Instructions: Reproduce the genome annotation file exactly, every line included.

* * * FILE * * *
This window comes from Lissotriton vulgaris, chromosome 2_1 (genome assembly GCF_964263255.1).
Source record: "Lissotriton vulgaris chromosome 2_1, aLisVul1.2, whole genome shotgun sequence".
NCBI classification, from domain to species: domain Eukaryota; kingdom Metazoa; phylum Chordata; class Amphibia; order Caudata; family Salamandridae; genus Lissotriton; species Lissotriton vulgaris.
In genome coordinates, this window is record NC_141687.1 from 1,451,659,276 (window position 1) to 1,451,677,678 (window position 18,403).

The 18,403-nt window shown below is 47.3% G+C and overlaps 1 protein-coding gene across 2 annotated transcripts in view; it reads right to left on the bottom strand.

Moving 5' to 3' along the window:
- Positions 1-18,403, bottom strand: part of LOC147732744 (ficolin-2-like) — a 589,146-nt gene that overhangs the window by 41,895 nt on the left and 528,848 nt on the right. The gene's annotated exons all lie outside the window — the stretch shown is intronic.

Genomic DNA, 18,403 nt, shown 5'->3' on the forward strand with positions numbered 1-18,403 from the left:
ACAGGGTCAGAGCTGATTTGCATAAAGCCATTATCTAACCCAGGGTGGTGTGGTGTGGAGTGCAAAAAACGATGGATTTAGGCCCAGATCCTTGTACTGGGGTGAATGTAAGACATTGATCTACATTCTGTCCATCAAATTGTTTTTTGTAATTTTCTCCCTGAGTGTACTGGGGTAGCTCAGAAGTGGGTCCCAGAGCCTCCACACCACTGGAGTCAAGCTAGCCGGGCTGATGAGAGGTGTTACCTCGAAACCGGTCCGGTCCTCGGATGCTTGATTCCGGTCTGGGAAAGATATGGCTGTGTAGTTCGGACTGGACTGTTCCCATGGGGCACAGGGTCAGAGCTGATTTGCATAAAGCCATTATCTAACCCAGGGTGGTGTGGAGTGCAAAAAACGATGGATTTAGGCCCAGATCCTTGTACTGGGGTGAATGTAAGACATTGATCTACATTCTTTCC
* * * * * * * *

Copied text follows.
This window comes from Lissotriton vulgaris, chromosome 2_1 (genome assembly GCF_964263255.1).
Source record: "Lissotriton vulgaris chromosome 2_1, aLisVul1.2, whole genome shotgun sequence".
NCBI classification, from domain to species: domain Eukaryota; kingdom Metazoa; phylum Chordata; class Amphibia; order Caudata; family Salamandridae; genus Lissotriton; species Lissotriton vulgaris.
In genome coordinates, this window is record NC_141687.1 from 1,451,659,276 (window position 1) to 1,451,677,678 (window position 18,403).

The 18,403-nt window shown below is 47.3% G+C and overlaps 1 protein-coding gene across 2 annotated transcripts in view; it reads right to left on the bottom strand.

Moving 5' to 3' along the window:
- Positions 1-18,403, bottom strand: part of LOC147732744 (ficolin-2-like) — a 589,146-nt gene that overhangs the window by 41,895 nt on the left and 528,848 nt on the right. The gene's annotated exons all lie outside the window — the stretch shown is intronic.

Genomic DNA, 18,403 nt, shown 5'->3' on the forward strand with positions numbered 1-18,403 from the left:
ACAGGGTCAGAGCTGATTTGCATAAAGCCATTATCTAACCCAGGGTGGTGTGGTGTGGAGTGCAAAAAACGATGGATTTAGGCCCAGATCCTTGTACTGGGGTGAATGTAAGACATTGATCTACATTCTGTCCATCAAATTGTTTTTTGTAATTTTCTCCCTGAGTGTACTGGGGTAGCTCAGAAGTGGGTCCCAGAGCCTCCACACCACTGGAGTCAAGCTAGCCGGGCTGATGAGAGGTGTTACCTCGAAACCGGTCCGGTCCTCGGATGCTTGATTCCGGTCTGGGAAAGATATGGCTGTGTAGTTCGGACTGGACTGTTCCCATGGGGCACAGGGTCAGAGCTGATTTGCATAAAGCCATTATCTAACCCAGGGTGGTGTGGAGTGCAAAAAACGATGGATTTAGGCCCAGATCCTTGTACTGGGGTGAATGTAAGACATTGATCTACATTCTTTCC